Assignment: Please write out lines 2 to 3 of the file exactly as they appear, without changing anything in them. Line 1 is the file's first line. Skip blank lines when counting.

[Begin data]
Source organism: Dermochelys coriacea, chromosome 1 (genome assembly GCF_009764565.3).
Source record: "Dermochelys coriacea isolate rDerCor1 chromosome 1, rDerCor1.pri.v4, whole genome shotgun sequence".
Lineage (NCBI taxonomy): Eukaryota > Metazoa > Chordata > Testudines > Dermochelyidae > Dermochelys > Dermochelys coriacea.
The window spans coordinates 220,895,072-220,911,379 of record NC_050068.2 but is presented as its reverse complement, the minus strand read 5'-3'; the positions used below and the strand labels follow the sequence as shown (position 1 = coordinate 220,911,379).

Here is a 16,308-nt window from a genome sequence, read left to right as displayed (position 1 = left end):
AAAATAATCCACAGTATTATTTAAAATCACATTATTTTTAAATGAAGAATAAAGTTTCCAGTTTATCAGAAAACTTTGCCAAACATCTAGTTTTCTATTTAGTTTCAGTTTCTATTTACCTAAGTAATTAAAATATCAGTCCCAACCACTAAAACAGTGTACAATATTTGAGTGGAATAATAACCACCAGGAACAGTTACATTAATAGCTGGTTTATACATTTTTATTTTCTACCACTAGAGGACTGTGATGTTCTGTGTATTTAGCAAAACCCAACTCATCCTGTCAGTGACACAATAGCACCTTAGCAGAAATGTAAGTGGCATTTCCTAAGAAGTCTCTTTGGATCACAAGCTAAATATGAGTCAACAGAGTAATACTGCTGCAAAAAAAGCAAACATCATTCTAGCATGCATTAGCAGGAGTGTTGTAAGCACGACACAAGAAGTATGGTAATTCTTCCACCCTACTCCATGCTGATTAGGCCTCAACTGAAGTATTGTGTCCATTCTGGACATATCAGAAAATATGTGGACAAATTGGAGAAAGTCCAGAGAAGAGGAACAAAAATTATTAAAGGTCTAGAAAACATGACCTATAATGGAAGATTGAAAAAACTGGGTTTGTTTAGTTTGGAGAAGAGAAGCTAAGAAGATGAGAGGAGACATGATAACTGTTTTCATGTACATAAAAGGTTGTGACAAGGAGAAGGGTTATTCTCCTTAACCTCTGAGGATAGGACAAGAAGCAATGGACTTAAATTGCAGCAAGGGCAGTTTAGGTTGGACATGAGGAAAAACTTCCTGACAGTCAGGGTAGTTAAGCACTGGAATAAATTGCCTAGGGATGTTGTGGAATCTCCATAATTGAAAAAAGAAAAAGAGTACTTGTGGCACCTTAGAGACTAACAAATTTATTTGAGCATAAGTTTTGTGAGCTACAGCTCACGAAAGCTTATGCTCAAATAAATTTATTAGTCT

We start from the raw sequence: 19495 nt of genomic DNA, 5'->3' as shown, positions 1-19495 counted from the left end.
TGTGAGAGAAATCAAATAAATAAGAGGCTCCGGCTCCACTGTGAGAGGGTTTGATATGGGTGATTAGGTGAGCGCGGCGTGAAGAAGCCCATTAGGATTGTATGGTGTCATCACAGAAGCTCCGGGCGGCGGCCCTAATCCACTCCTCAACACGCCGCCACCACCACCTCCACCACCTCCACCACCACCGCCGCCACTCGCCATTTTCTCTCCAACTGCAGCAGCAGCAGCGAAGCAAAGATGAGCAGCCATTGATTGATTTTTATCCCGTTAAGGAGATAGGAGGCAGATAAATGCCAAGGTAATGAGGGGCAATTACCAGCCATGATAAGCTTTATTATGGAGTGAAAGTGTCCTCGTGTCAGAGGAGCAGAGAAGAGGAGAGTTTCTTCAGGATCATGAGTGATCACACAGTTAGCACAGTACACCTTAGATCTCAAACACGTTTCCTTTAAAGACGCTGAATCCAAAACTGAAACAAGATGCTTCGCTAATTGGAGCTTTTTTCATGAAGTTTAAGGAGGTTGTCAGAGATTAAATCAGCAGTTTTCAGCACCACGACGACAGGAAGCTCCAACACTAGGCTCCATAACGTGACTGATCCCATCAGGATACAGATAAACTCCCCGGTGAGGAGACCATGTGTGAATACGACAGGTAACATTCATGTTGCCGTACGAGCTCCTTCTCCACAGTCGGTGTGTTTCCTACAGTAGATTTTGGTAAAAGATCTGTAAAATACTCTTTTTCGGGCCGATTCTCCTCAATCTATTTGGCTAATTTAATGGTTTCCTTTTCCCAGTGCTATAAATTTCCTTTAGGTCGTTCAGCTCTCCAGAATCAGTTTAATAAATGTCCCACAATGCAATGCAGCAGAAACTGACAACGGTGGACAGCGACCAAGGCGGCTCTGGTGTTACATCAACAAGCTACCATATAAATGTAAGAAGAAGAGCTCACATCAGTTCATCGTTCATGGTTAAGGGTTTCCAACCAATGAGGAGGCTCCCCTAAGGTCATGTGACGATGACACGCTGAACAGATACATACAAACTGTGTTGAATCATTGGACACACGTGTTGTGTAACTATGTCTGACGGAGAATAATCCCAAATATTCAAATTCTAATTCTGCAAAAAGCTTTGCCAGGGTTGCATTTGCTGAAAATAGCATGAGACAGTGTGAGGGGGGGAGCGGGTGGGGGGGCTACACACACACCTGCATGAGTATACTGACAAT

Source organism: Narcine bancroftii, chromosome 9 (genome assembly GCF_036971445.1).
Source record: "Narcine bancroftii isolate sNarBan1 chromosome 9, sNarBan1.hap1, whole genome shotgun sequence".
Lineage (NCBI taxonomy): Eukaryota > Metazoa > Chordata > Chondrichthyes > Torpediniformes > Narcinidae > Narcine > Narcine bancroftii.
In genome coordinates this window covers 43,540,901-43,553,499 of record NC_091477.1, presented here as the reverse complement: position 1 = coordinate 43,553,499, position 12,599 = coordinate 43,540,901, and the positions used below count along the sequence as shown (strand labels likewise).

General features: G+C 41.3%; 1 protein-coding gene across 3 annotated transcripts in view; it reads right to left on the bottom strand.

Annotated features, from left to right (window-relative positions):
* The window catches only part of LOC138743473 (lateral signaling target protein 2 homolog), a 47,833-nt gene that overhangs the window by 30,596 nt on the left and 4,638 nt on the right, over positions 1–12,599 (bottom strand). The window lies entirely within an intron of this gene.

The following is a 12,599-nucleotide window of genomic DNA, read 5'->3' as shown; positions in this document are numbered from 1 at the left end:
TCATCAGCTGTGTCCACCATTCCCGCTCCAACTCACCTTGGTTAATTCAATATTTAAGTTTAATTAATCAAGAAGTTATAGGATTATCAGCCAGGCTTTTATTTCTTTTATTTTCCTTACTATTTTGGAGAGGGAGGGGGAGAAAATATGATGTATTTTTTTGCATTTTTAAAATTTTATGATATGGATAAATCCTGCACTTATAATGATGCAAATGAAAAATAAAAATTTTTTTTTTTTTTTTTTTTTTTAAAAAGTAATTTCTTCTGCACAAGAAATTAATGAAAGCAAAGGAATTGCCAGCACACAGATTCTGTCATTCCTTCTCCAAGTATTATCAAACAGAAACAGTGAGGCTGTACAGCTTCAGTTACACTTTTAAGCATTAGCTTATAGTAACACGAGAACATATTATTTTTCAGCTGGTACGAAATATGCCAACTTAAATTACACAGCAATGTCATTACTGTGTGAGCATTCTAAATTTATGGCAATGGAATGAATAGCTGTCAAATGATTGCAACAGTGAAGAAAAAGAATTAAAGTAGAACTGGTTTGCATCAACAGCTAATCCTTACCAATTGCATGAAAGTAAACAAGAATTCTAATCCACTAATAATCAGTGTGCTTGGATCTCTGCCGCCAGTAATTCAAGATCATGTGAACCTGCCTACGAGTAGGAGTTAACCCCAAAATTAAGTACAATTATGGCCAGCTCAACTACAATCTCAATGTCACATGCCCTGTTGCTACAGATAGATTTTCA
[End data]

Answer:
Source record: "Dermochelys coriacea isolate rDerCor1 chromosome 1, rDerCor1.pri.v4, whole genome shotgun sequence".
Lineage (NCBI taxonomy): Eukaryota > Metazoa > Chordata > Testudines > Dermochelyidae > Dermochelys > Dermochelys coriacea.